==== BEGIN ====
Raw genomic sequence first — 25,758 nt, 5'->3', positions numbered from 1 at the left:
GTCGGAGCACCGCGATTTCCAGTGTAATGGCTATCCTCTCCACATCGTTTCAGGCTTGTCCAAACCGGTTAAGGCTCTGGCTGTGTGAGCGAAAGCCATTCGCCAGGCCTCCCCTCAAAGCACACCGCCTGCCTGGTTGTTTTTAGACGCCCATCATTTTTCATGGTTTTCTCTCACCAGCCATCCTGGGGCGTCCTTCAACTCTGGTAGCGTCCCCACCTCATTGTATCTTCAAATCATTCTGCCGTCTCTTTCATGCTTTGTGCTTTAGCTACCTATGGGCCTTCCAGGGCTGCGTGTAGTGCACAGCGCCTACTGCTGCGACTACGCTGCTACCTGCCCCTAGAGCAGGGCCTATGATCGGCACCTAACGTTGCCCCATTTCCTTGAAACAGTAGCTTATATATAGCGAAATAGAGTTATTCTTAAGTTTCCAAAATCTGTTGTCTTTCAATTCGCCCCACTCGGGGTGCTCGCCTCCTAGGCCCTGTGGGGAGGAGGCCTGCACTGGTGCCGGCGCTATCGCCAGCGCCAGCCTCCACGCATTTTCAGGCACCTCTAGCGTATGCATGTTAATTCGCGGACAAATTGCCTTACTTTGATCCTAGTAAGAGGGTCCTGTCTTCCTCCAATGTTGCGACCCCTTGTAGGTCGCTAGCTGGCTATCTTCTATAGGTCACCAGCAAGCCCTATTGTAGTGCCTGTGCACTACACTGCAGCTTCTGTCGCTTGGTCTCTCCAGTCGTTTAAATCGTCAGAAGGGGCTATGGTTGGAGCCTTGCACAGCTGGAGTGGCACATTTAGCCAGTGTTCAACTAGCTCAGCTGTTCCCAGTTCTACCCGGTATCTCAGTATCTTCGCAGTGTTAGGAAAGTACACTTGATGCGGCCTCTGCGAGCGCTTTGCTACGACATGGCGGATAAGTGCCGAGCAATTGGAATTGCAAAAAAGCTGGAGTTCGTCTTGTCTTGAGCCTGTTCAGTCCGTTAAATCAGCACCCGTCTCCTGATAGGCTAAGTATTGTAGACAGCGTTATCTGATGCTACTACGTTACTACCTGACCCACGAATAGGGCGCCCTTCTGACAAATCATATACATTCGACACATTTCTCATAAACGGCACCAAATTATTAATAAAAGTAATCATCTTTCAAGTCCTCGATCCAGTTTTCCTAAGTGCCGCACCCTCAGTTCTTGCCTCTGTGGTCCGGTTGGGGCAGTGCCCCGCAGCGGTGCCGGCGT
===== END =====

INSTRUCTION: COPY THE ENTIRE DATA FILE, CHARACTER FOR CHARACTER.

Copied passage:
Raw genomic sequence first — 25,758 nt, 5'->3', positions numbered from 1 at the left:
GTCGGAGCACCGCGATTTCCAGTGTAATGGCTATCCTCTCCACATCGTTTCAGGCTTGTCCAAACCGGTTAAGGCTCTGGCTGTGTGAGCGAAAGCCATTCGCCAGGCCTCCCCTCAAAGCACACCGCCTGCCTGGTTGTTTTTAGACGCCCATCATTTTTCATGGTTTTCTCTCACCAGCCATCCTGGGGCGTCCTTCAACTCTGGTAGCGTCCCCACCTCATTGTATCTTCAAATCATTCTGCCGTCTCTTTCATGCTTTGTGCTTTAGCTACCTATGGGCCTTCCAGGGCTGCGTGTAGTGCACAGCGCCTACTGCTGCGACTACGCTGCTACCTGCCCCTAGAGCAGGGCCTATGATCGGCACCTAACGTTGCCCCATTTCCTTGAAACAGTAGCTTATATATAGCGAAATAGAGTTATTCTTAAGTTTCCAAAATCTGTTGTCTTTCAATTCGCCCCACTCGGGGTGCTCGCCTCCTAGGCCCTGTGGGGAGGAGGCCTGCACTGGTGCCGGCGCTATCGCCAGCGCCAGCCTCCACGCATTTTCAGGCACCTCTAGCGTATGCATGTTAATTCGCGGACAAATTGCCTTACTTTGATCCTAGTAAGAGGGTCCTGTCTTCCTCCAATGTTGCGACCCCTTGTAGGTCGCTAGCTGGCTATCTTCTATAGGTCACCAGCAAGCCCTATTGTAGTGCCTGTGCACTACACTGCAGCTTCTGTCGCTTGGTCTCTCCAGTCGTTTAAATCGTCAGAAGGGGCTATGGTTGGAGCCTTGCACAGCTGGAGTGGCACATTTAGCCAGTGTTCAACTAGCTCAGCTGTTCCCAGTTCTACCCGGTATCTCAGTATCTTCGCAGTGTTAGGAAAGTACACTTGATGCGGCCTCTGCGAGCGCTTTGCTACGACATGGCGGATAAGTGCCGAGCAATTGGAATTGCAAAAAAGCTGGAGTTCGTCTTGTCTTGAGCCTGTTCAGTCCGTTAAATCAGCACCCGTCTCCTGATAGGCTAAGTATTGTAGACAGCGTTATCTGATGCTACTACGTTACTACCTGACCCACGAATAGGGCGCCCTTCTGACAAATCATATACATTCGACACATTTCTCATAAACGGCACCAAATTATTAATAAAAGTAATCATCTTTCAAGTCCTCGATCCAGTTTTCCTAAGTGCCGCACCCTCAGTTCTTGCCTCTGTGGTCCGGTTGGGGCAGTGCCCCGCAGCGGTGCCGGCGT